Olafur Arnalds provided a masterclass in serene and glacial song craft, Getintothis’ John Gibbons almost heard a pin drop
The Kazimier is seated. We haven’t seen that before. But it soon becomes apparent that this isn’t an ordinary show.
First up is the dashing Douglas Dare who plays a most enjoyable set, mainly featuring songs from his recent EP Seven Hours to a warm, appreciative audience.
His voice is effortlessly haunting, and strikes us whilst listening to it as the type that would go well with Arnalds’ music.
Given Arnalds is an artist seemingly fond of collaboration, and the fact they are on the same label, it seems possible that they may do something together in the future.
Douglas Dare at the Kazimier, Liverpool
Whilst Douglas Dare actually lived in Liverpool for three years, this is only the second occasion Olafur Arnalds has visited.
He later tells us that on the first occasion, whilst drumming for a hardcore band in 2004, his show was actually cancelled and so they “ate some fries and left“.
It’s not only an amusing story, but one which makes you realise what a remarkable musician he is. What was a 17/18 year old Icelandic lad doing touring the UK with a hardcore band anyway? And how do you go from that to writing so much beautiful music, as well as film scores, before the age of 27?
Arnalds is accompanied on the night by a violin, a cello, and much later a singer. He also uses an iPod to add bass, depth and beats to some of the songs, and even records and uses a vocal note from the crowd, who he teases for being out of tune.
That note, apart from applause, is about the only sound you hear from the crowd all night, the brought in seats very much encouraging a theatre style obedience from the audience. Such is the extreme level of silence, you almost feel uncomfortable moving at all.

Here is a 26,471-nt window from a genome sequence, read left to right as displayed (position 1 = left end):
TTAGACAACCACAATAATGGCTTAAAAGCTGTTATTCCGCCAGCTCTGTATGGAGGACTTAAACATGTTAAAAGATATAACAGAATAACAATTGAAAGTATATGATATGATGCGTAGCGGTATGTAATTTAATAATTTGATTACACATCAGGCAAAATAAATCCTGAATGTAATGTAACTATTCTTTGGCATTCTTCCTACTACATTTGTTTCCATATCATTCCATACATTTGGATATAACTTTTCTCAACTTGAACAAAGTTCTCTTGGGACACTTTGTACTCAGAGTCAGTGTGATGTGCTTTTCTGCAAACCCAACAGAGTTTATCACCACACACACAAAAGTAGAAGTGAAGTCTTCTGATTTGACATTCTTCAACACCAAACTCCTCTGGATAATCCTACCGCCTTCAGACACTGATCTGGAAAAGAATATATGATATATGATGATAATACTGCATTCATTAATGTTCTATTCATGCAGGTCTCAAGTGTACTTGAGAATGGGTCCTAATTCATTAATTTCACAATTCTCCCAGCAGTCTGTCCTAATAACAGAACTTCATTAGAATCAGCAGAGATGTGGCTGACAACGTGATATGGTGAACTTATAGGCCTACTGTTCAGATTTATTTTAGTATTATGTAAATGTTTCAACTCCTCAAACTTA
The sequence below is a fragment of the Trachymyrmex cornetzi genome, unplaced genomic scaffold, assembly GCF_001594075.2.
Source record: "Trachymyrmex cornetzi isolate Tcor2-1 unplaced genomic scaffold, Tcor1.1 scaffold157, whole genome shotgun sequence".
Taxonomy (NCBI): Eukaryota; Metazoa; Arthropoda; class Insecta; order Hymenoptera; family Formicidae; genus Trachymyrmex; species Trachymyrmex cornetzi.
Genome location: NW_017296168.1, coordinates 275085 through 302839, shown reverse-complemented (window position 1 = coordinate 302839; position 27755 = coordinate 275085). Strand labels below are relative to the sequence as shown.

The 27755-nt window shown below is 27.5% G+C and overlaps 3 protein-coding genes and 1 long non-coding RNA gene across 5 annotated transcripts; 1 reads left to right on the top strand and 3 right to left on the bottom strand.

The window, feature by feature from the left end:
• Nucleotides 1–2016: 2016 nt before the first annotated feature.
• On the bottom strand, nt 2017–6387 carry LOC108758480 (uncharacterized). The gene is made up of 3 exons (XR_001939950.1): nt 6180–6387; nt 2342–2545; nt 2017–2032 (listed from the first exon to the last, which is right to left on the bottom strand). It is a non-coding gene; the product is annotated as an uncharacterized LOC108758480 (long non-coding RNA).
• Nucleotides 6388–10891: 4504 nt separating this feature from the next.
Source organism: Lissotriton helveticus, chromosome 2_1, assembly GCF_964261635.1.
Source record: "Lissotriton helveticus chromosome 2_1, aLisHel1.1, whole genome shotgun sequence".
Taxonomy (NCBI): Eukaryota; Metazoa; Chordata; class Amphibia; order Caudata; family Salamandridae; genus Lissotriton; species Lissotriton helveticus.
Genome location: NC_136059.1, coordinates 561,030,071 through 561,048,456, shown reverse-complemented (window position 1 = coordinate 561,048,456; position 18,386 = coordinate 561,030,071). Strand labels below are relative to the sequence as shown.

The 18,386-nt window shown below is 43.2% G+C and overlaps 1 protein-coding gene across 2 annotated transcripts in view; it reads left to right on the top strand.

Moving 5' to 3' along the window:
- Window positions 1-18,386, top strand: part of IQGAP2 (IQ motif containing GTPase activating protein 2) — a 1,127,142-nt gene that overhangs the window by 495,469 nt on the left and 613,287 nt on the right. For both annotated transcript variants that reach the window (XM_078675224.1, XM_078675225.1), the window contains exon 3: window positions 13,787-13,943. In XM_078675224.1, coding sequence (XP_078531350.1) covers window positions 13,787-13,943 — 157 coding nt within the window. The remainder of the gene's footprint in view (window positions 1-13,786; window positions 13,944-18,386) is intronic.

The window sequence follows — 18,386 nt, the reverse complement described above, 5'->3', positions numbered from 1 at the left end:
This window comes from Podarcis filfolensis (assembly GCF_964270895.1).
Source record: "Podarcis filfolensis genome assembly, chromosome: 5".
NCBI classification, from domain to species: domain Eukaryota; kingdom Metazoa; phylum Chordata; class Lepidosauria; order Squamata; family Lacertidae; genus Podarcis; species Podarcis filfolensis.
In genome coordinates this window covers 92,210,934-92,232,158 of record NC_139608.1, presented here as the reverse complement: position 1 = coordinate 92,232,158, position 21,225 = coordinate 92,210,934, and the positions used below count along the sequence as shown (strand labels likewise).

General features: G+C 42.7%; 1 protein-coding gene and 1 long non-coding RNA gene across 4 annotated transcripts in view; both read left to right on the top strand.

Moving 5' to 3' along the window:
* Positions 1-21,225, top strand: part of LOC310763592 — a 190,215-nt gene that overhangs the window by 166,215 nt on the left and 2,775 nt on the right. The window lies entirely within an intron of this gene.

When someone accidentally knocks a plastic glass over it sounds as loud as thunder. The songs themselves feel like journeys. In fact he describes how one of them was written after a long bumpy ride through Poland.
Each one contains something magical, with the music building up to a climactic point and then fading away. He is a great example of how music doesn’t always need words to describe emotions and tell a story.
Olafur Arnalds at the Kazimier, Liverpool
The crowd are often left transfixed, seemingly taken to another place. Two gentlemen on the top floor turn a sofa round and decide to take in the music lying back facing away from the stage so they can only hear.
They are almost certainly stoned, but they are possibly on to something. Only The Winds is particularly gorgeous, but it seems wrong to single out favourites, in what was obviously a well thought out set of music.
The show is a triumph for the Kazimier, which Arnalds admits to not being sure about when he first arrived, but seems to have charmed him once the lights have been dimmed and he’d turned off anything that makes any noise (It wasn’t the weather for a slushy anyway).
He had earlier spoken about the perils of touring an album written about winter across sunny California. But on a cold Liverpool night in December it sounded just about perfect.
Pictures by Getintothis’ Tomas Adam.
Further reading on Getintothis.